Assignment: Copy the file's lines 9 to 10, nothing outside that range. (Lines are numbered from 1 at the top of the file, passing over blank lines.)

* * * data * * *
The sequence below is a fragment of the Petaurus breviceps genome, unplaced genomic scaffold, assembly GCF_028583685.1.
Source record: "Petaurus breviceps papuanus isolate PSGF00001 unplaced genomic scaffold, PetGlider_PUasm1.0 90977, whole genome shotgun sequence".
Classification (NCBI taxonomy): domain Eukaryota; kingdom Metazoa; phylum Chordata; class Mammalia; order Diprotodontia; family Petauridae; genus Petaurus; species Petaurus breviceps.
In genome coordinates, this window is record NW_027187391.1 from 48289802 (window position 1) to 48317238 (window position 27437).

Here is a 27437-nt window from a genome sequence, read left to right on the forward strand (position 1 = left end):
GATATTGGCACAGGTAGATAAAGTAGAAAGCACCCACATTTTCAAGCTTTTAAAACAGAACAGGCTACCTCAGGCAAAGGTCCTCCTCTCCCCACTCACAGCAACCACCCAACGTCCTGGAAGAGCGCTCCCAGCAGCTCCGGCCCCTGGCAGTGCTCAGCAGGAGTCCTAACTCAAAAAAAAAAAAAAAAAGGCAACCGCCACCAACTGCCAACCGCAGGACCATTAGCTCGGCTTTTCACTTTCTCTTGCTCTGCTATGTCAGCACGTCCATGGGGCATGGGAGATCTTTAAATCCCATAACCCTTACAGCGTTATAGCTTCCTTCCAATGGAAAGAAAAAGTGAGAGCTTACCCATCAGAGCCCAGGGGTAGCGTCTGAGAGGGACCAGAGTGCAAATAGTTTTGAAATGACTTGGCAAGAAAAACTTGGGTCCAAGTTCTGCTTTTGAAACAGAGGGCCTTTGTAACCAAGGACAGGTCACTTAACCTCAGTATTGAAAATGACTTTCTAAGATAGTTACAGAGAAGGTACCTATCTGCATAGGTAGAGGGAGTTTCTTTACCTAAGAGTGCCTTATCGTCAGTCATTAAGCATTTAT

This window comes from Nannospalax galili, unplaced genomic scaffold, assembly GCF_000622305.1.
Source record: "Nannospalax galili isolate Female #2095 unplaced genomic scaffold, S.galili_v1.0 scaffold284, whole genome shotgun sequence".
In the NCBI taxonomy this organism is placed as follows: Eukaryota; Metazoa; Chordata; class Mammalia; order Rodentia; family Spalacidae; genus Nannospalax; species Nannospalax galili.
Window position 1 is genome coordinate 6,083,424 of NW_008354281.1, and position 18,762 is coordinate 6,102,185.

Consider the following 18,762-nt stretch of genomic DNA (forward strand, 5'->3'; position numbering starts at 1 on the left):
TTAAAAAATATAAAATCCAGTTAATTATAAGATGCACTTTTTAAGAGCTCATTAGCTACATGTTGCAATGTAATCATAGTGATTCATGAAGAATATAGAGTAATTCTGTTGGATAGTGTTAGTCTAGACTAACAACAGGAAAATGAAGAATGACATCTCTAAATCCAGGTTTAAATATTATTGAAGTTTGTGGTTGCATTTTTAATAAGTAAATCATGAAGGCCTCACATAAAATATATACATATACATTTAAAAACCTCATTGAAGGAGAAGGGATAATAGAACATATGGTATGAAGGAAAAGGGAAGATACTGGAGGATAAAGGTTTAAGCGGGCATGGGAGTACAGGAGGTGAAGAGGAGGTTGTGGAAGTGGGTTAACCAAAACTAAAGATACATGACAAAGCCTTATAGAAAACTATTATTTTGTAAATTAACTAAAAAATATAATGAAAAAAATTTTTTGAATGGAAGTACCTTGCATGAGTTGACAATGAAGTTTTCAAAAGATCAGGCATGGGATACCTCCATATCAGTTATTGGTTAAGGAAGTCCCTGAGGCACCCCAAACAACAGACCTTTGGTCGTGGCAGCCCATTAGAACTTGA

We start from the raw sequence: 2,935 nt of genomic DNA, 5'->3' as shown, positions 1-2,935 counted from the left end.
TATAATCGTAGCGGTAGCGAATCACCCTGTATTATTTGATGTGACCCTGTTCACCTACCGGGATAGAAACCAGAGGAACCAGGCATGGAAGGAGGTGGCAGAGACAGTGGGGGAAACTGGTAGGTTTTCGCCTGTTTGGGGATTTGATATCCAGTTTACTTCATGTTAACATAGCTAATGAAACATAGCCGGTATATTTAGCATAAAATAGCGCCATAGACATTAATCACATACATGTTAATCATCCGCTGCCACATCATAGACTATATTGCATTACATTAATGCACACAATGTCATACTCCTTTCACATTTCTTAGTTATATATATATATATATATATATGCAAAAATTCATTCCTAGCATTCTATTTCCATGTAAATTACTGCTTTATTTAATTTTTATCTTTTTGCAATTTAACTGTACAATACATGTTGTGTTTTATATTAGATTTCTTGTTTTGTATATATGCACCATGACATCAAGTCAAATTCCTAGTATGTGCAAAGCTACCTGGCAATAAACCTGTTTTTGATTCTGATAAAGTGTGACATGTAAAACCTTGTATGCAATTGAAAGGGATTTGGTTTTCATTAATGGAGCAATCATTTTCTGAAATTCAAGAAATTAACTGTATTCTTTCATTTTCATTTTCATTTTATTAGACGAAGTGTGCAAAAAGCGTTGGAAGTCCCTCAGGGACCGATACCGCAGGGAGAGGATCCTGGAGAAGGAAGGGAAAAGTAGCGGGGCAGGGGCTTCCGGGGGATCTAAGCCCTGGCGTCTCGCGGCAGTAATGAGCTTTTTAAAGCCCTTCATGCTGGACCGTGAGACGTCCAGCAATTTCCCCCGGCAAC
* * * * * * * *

In the NCBI taxonomy this organism is placed as follows: Eukaryota; Metazoa; Chordata; class Mammalia; order Rodentia; family Spalacidae; genus Nannospalax; species Nannospalax galili.
Window position 1 is genome coordinate 6,083,424 of NW_008354281.1, and position 18,762 is coordinate 6,102,185.